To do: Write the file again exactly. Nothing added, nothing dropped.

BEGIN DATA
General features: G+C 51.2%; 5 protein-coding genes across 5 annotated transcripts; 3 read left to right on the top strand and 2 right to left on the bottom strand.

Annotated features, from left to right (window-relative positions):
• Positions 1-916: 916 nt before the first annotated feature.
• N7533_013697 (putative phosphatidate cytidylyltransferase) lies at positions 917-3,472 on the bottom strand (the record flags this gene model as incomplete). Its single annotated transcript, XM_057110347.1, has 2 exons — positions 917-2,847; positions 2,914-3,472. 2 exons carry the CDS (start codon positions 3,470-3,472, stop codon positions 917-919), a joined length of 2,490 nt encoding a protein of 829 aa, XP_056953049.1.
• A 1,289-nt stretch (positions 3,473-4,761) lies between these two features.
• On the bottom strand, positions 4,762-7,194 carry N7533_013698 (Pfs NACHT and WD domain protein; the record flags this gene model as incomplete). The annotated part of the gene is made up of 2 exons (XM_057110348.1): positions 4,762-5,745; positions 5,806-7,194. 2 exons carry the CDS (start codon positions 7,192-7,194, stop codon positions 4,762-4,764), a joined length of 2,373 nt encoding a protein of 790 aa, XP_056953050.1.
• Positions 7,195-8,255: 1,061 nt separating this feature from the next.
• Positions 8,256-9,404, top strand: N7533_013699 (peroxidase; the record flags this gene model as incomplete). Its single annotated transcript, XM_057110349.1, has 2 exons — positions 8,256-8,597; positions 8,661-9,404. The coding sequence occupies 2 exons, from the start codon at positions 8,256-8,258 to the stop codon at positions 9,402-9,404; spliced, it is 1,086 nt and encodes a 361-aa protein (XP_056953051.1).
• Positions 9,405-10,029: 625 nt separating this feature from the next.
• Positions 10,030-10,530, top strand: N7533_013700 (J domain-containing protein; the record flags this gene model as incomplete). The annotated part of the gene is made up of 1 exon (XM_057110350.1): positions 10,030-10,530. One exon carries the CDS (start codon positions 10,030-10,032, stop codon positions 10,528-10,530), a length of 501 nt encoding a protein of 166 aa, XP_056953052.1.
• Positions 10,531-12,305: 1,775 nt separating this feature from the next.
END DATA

General features: G+C 51.2%; 5 protein-coding genes across 5 annotated transcripts; 3 read left to right on the top strand and 2 right to left on the bottom strand.

Annotated features, from left to right (window-relative positions):
• Positions 1-916: 916 nt before the first annotated feature.
• N7533_013697 (putative phosphatidate cytidylyltransferase) lies at positions 917-3,472 on the bottom strand (the record flags this gene model as incomplete). Its single annotated transcript, XM_057110347.1, has 2 exons — positions 917-2,847; positions 2,914-3,472. 2 exons carry the CDS (start codon positions 3,470-3,472, stop codon positions 917-919), a joined length of 2,490 nt encoding a protein of 829 aa, XP_056953049.1.
• A 1,289-nt stretch (positions 3,473-4,761) lies between these two features.
• On the bottom strand, positions 4,762-7,194 carry N7533_013698 (Pfs NACHT and WD domain protein; the record flags this gene model as incomplete). The annotated part of the gene is made up of 2 exons (XM_057110348.1): positions 4,762-5,745; positions 5,806-7,194. 2 exons carry the CDS (start codon positions 7,192-7,194, stop codon positions 4,762-4,764), a joined length of 2,373 nt encoding a protein of 790 aa, XP_056953050.1.
• Positions 7,195-8,255: 1,061 nt separating this feature from the next.
• Positions 8,256-9,404, top strand: N7533_013699 (peroxidase; the record flags this gene model as incomplete). Its single annotated transcript, XM_057110349.1, has 2 exons — positions 8,256-8,597; positions 8,661-9,404. The coding sequence occupies 2 exons, from the start codon at positions 8,256-8,258 to the stop codon at positions 9,402-9,404; spliced, it is 1,086 nt and encodes a 361-aa protein (XP_056953051.1).
• Positions 9,405-10,029: 625 nt separating this feature from the next.
• Positions 10,030-10,530, top strand: N7533_013700 (J domain-containing protein; the record flags this gene model as incomplete). The annotated part of the gene is made up of 1 exon (XM_057110350.1): positions 10,030-10,530. One exon carries the CDS (start codon positions 10,030-10,032, stop codon positions 10,528-10,530), a length of 501 nt encoding a protein of 166 aa, XP_056953052.1.
• Positions 10,531-12,305: 1,775 nt separating this feature from the next.